Top Naturalist Guide & Photographic Tuition
You will be escorted throughout by myself and by a top naturalist guide who has, very importantly, previously worked with photographers. He will be a hand picked guide rather than the normal contract guide assigned to the boat by the authorities. He will understand our photographic needs and will endeavour to get us in the best locations at the right time. He will offer relevant information on our subjects while making sure we do not fall foul of the National Park rules. I will be there to help with photographic needs and will make time available each day to look at a selection of your photographs. I will offer a gentle critique, plus any relevant advice that might help to improve your photography. The boat has all the power you will need for viewing laptops and recharging batteries etc.
The 125 ft, steel-hulled TIP TOP IV was built in Guayaquil, Ecuador, in 2006.The design includes all modern navigation instrumentation and safety features. She has a crew of 8 and carries up to 16 passengers in 10 air-conditioned double cabins (all with two lower twin berths, which can be arranged together to create a larger berth), each with a private bathroom and hot shower. The interior is very attractive, and features a library/ conference room and a spacious dining room. There are extensive outside viewing (sun/shade) areas, all with very comfortable, cushioned lounge chairs. Twin diesels give her a cruising speed of 12 knots. Shore landings are made via twin 17-foot inflatable zodiacs. There is also a desalination water making system on-board. There are 8 double kayaks available for guest use, as well as basic snorkel gear to loan.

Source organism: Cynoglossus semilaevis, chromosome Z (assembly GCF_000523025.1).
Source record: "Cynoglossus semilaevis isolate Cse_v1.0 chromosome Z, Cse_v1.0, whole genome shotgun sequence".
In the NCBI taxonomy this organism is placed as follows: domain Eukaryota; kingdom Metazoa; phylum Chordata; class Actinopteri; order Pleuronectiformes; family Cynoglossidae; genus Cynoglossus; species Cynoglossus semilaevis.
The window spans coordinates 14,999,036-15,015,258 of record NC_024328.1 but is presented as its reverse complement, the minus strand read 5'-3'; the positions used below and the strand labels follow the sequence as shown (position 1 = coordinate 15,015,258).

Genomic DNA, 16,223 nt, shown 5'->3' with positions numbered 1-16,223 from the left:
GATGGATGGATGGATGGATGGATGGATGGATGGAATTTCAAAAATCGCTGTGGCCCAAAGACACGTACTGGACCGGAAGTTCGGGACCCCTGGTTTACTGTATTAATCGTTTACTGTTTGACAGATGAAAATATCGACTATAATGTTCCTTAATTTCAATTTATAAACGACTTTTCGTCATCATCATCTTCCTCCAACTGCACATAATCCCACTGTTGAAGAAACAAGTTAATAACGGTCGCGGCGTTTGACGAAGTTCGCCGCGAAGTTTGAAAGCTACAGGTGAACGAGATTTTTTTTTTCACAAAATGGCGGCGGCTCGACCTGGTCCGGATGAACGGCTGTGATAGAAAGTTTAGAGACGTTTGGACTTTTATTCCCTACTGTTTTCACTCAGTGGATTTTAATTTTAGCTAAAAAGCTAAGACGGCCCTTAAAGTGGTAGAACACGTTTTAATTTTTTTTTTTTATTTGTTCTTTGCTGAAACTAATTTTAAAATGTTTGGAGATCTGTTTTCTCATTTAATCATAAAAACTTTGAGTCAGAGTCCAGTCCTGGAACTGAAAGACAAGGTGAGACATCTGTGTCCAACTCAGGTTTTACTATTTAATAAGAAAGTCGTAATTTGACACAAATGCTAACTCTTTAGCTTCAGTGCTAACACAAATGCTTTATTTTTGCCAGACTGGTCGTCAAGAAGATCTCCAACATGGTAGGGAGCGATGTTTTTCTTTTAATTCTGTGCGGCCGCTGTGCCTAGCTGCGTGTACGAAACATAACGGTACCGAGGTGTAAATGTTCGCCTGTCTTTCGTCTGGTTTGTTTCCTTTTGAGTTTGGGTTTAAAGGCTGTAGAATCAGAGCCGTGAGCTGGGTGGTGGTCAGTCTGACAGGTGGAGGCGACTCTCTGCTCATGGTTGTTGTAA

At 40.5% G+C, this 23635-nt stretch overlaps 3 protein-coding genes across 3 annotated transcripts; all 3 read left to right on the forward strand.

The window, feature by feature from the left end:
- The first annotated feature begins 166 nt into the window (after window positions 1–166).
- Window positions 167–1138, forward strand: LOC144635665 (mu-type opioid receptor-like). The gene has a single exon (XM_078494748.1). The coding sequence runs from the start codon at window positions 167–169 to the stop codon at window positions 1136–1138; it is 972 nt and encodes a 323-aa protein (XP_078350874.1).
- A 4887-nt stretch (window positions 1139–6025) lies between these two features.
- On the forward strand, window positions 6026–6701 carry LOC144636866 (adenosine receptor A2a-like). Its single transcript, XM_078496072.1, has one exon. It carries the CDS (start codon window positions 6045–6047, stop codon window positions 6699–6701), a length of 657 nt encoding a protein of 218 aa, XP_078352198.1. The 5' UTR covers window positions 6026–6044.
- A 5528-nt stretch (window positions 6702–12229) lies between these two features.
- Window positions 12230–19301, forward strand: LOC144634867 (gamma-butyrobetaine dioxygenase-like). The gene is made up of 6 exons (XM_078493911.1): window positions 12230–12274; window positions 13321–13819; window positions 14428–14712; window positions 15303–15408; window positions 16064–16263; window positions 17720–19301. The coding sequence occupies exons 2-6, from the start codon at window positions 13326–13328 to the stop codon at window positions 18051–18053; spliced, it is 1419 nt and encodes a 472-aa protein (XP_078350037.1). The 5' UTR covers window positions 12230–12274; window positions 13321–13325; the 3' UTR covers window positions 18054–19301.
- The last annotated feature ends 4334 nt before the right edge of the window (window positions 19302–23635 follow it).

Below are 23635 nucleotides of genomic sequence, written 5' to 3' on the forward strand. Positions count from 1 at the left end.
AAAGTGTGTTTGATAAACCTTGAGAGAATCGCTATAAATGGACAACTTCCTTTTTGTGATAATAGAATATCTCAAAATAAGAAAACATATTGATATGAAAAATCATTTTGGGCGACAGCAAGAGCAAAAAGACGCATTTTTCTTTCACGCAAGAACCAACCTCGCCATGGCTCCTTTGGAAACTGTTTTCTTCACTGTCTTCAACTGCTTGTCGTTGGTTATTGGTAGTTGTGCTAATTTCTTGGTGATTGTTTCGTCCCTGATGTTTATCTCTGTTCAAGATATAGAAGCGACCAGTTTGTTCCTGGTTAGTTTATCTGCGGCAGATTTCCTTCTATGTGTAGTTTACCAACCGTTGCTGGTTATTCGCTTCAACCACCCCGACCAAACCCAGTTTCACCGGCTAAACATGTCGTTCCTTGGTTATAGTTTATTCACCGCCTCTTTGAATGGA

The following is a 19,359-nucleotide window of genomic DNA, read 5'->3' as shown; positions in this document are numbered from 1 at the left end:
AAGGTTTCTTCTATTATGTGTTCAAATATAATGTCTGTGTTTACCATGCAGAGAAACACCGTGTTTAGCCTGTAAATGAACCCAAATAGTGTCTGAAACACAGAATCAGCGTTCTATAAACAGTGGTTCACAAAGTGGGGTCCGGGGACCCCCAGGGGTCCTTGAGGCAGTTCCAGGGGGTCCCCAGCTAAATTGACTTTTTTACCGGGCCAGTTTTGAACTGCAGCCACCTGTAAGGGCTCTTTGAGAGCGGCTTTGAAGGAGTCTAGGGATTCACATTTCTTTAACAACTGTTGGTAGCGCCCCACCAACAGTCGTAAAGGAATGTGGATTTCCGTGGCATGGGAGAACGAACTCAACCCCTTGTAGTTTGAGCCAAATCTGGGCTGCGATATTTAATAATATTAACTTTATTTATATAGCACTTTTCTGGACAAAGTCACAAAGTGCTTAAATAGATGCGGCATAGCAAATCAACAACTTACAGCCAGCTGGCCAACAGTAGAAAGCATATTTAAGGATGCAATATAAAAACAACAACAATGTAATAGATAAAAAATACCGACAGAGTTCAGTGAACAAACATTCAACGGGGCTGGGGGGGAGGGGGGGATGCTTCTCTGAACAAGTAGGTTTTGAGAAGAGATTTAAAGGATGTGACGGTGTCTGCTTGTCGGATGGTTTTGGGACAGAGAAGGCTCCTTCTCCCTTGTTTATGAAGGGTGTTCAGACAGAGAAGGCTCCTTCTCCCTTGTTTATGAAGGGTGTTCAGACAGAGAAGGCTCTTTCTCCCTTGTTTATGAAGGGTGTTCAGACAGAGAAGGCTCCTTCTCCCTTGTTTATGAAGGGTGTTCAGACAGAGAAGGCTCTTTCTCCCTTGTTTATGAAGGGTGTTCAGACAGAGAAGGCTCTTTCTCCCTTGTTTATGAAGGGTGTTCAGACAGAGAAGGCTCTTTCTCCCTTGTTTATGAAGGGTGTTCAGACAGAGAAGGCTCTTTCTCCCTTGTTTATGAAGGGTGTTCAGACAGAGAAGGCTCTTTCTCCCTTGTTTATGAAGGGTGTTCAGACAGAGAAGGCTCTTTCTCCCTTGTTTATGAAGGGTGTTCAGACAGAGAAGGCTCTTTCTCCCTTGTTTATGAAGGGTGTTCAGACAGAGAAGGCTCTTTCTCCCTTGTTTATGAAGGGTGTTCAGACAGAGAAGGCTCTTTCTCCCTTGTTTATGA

Detailed Itinerary for 2018
January 24: The trip begins in Quito, Ecuador. On arrival, you will be transferred directly to the Hotel Mercure Alameda where we will spend the night. Our agents think very highly of this hotel and say that, of the finer hotels in Quito, it has the most personal service. The quality of the food here is outstanding. Meals on your own. Overnight Quito; Hotel Mercure Alameda.
January 25; Today is a free day in the High Andes city of Quito, with a spectacular old town district that is recognized by UNESCO as a World Heritage site. You may simply choose to unwind and have a day of relaxation to recover from your international flight. Nearby sightseeing possibilities include Indian markets, the Equatorial Monument, tropical cloud forests, the Amazon Basin, and active volcanoes. Lunch and dinner on your own. Overnight Quito; Hotel Mercure Alameda
January 26: After breakfast, we board a morning flight to Baltra Island in the Galápagos on Tame Airlines. Upon arrival we will be transferred to our yacht, the M/Y TIP TOP IV, waiting for us in the harbour. This afternoon we will begin our program of shore excursions with a visit to the island of North Seymour. In addition to being a major nesting area for the blue-footed booby, North Seymour is home to the largest colony of magnificent frigate birds in the Galápagos. Both marine and land iguanas are found in good numbers here, and sea lions often surf the rocky shore break. This island is an amazing start to your visit to the Galapagos Islands. You will be blown away by the close proximity of most subjects.